Sinatra estate steps to plate in Dodgers Chapter 11

WILMINGTON, Delaware Tue Aug 16, 2011 4:34pm EDT

Nancy (L) and Tina Sinatra, daughters of the late singer Frank Sinatra pose next to portraits of their father at the dedication of the Frank Sinatra Hall at the University of Southern California School of Cinema-Television in Los Angeles, November 18, 2002.

Nancy (L) and Tina Sinatra, daughters of the late singer Frank Sinatra pose next to portraits of their father at the dedication of the Frank Sinatra Hall at the University of Southern California School of Cinema-Television in Los Angeles, November 18, 2002.

WILMINGTON, Delaware (Reuters) - The estate of Frank Sinatra, a long-time Los Angeles Dodgers fan, has joined four other season ticket holders to ask a bankruptcy judge for an official say in the baseball team's future.

Nancy, Frank Jr. and Tina Sinatra and the other ticket holders are seeking recognition as an official committee to advocate on behalf of Dodger fans who generally blame team owner Frank McCourt for its financial problems.

They did not specify their concerns or motives in a filing with the Delaware bankruptcy court. But an official committee would speak on behalf of all season ticket holders, and would have some or all of its expenses for lawyers and advisers paid by the Dodgers.

The family of the singer known for such standards as "My Way" and "New York, New York" and for acting in films such as "From Here to Eternity" has held season tickets since the Dodgers moved to Los Angeles from Brooklyn, New York for the 1958 season, according to court documents.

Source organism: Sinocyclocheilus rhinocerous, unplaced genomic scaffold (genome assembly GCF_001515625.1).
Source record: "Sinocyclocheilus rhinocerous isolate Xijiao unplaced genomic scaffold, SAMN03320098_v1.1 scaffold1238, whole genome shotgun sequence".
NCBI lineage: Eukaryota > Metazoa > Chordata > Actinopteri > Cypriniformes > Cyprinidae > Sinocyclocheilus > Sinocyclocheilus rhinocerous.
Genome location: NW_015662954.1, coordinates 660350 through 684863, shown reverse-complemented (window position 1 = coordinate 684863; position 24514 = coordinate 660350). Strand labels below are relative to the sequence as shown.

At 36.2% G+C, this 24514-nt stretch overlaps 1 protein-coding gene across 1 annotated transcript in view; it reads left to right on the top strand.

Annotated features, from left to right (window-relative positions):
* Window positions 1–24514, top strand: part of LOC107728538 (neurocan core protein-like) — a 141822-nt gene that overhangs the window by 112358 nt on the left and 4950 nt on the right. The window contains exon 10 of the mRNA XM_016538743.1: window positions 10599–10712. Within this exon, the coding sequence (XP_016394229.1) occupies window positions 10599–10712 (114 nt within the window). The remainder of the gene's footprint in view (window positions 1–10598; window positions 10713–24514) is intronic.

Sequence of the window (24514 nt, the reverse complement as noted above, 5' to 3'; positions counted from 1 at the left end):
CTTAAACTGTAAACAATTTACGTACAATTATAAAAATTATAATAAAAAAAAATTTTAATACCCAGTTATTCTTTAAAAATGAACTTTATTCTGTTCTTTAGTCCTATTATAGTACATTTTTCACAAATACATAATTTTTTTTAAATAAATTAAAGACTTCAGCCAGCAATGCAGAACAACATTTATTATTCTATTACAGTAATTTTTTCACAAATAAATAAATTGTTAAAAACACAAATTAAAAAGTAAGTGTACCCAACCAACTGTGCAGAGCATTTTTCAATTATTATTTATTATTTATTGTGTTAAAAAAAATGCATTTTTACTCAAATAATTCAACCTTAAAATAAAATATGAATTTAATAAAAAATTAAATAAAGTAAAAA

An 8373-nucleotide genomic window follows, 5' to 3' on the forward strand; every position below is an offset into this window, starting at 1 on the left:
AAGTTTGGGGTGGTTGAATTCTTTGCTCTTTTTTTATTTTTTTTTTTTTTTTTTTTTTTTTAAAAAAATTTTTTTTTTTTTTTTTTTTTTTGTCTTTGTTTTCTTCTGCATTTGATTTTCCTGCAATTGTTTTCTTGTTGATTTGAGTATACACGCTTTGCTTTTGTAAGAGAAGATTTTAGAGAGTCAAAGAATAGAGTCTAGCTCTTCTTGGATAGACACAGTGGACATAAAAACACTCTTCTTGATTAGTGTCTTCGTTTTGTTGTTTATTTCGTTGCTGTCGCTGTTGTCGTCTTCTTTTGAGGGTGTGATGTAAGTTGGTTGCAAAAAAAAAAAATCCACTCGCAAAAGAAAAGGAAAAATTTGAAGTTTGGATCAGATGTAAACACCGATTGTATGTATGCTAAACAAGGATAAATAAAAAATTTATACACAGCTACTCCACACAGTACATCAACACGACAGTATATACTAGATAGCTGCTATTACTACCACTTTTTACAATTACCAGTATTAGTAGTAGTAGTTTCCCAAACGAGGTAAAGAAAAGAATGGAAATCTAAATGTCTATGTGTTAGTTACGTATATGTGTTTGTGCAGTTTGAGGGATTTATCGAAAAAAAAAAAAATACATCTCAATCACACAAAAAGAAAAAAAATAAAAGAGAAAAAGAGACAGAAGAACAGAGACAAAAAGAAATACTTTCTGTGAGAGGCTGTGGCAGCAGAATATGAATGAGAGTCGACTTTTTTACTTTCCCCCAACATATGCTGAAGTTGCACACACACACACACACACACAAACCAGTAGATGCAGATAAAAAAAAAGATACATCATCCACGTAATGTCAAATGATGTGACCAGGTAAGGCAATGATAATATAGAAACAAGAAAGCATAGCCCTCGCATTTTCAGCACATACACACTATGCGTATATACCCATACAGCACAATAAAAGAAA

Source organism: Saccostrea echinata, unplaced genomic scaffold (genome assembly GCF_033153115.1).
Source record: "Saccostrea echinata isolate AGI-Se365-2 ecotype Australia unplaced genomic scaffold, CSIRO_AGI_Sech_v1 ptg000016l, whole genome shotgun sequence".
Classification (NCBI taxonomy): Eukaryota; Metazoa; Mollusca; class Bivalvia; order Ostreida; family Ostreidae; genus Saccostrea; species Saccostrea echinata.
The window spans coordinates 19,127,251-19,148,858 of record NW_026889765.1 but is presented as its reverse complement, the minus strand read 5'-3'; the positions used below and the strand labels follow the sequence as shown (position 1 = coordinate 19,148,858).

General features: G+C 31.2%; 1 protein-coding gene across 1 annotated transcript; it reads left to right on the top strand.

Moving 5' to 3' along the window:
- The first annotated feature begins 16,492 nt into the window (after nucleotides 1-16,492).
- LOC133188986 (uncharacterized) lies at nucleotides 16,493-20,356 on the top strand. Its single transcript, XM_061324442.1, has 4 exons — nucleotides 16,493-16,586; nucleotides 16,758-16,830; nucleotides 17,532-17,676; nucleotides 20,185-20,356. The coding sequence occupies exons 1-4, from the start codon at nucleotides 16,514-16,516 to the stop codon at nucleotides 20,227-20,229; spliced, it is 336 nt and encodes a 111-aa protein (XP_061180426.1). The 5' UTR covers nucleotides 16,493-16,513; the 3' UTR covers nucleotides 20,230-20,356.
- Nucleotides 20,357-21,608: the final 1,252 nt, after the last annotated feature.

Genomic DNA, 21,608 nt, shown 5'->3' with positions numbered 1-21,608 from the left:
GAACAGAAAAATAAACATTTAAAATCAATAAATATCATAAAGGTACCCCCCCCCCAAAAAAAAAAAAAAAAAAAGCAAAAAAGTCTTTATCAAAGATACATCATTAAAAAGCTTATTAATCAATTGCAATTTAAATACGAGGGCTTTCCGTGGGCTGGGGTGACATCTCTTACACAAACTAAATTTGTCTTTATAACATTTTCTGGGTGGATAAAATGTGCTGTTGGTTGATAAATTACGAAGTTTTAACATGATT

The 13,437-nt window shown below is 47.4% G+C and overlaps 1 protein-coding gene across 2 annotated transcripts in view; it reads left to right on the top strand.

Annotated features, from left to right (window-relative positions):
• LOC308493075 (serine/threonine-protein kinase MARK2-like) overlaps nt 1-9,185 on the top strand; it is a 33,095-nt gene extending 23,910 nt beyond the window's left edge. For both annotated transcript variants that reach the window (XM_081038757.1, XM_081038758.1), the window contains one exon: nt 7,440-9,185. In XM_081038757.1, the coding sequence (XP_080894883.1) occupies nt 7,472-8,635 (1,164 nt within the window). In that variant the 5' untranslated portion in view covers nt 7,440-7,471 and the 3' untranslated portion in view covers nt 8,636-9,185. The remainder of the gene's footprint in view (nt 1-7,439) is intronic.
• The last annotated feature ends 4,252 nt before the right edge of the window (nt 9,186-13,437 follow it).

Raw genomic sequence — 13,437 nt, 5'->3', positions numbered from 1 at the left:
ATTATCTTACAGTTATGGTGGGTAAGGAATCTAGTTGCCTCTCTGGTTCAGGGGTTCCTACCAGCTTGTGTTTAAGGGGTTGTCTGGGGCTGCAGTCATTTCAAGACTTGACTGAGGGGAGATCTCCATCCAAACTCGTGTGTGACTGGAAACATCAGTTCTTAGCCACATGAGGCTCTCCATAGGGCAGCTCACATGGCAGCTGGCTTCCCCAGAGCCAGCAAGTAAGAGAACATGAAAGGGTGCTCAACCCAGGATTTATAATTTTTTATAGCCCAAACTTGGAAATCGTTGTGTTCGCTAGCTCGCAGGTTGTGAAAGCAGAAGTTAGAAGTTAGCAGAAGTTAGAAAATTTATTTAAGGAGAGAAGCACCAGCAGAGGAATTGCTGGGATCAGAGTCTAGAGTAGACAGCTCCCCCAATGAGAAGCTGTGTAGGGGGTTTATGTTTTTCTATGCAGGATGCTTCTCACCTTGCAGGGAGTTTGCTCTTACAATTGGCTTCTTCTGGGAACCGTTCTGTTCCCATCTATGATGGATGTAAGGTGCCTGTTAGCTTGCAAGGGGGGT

"The season ticket holders are the voice of all fans and therefore deserve a seat at the table," said Anthony Sabino, a law professor at Tobin College of Business at St. John's University. "One could even say they are the lifeblood of a franchise."

In a statement, the Dodgers said there is no need for an official committee of ticket holders because their interests "will not be affected by the Chapter 11 cases."

Bankrupt companies generally work hard to get the support of official committees in order to successfully reorganize.

Sinatra, who died in 1998, was known for dropping by the team's clubhouse.

Among the assets reported by the Dodgers is a pencil drawing of Frank Sinatra and former manager Tommy Lasorda.

The Dodgers filed for bankruptcy in June after Major League Baseball nixed a $3 billion deal for future television rights. The deal would have provided the team a much-needed infusion of cash but the league accused McCourt of using the agreement to siphon off money for his personal use.

The case is In re: Los Angeles Dodgers LLC, U.S. Bankruptcy Court, District of Delaware, No. 11-12010.

(Reporting by Tom Hals; Editing by Richard Chang)